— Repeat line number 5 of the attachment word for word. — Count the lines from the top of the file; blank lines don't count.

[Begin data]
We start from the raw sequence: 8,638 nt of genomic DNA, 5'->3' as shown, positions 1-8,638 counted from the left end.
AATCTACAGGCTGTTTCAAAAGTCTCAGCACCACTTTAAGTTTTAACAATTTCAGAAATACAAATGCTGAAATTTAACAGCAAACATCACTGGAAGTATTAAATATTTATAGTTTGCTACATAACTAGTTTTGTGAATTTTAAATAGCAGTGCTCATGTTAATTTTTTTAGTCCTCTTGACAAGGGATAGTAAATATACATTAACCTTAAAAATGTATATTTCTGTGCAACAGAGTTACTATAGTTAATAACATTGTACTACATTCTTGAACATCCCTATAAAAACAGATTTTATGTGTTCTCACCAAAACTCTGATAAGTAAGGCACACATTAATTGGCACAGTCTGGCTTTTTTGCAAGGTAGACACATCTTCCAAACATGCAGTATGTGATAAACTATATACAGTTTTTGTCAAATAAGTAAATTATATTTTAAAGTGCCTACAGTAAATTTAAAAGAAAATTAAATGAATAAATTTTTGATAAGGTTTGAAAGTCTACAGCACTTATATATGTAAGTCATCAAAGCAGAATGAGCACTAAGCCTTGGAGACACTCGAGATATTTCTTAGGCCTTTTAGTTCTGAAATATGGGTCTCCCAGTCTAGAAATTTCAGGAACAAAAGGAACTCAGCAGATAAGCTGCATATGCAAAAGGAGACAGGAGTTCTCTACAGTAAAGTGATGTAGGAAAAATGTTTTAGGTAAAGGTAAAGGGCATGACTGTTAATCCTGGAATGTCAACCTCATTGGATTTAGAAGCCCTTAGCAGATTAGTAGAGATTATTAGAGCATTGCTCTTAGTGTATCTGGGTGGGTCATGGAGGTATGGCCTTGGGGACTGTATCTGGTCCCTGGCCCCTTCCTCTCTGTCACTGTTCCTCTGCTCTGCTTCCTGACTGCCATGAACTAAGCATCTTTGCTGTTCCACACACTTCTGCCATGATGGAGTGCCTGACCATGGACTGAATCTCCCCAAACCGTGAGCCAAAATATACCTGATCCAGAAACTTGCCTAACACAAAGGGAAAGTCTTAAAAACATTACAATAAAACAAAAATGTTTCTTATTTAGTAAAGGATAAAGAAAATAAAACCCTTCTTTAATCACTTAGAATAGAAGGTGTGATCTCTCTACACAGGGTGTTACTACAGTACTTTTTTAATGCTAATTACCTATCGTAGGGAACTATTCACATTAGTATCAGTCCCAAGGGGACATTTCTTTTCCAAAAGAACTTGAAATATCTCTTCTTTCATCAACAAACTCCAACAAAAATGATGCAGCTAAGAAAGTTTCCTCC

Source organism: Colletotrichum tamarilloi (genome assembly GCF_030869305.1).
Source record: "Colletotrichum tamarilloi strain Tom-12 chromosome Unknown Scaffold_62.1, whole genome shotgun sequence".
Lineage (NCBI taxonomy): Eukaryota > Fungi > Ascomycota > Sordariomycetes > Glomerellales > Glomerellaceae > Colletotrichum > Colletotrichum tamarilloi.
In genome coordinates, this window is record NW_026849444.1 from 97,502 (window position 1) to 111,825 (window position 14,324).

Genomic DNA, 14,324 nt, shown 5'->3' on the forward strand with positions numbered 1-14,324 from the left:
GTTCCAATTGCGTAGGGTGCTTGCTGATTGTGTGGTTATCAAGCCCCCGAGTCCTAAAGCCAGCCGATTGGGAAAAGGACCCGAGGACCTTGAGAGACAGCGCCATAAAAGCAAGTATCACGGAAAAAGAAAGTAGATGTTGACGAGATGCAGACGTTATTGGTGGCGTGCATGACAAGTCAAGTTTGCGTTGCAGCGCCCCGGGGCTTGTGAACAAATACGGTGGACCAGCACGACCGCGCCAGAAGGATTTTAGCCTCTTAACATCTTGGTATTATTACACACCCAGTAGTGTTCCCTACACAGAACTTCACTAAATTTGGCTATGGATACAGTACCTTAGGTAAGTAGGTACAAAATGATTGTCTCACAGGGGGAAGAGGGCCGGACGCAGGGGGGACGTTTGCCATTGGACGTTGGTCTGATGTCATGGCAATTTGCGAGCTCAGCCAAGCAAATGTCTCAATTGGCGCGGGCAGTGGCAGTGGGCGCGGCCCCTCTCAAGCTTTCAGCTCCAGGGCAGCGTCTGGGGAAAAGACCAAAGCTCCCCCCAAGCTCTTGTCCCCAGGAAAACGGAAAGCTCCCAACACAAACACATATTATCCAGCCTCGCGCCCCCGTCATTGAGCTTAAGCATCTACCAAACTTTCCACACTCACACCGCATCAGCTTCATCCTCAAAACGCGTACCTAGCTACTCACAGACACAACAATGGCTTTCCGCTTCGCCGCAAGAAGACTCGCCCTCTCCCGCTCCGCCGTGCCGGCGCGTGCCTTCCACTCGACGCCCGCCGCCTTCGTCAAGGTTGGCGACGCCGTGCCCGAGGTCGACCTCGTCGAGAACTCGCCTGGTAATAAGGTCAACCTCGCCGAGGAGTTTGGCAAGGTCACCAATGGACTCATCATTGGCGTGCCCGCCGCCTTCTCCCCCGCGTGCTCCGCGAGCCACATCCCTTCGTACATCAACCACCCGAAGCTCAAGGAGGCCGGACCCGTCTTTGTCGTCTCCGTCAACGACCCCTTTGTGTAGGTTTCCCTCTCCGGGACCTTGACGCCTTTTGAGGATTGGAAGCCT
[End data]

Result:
Lineage (NCBI taxonomy): Eukaryota > Fungi > Ascomycota > Sordariomycetes > Glomerellales > Glomerellaceae > Colletotrichum > Colletotrichum tamarilloi.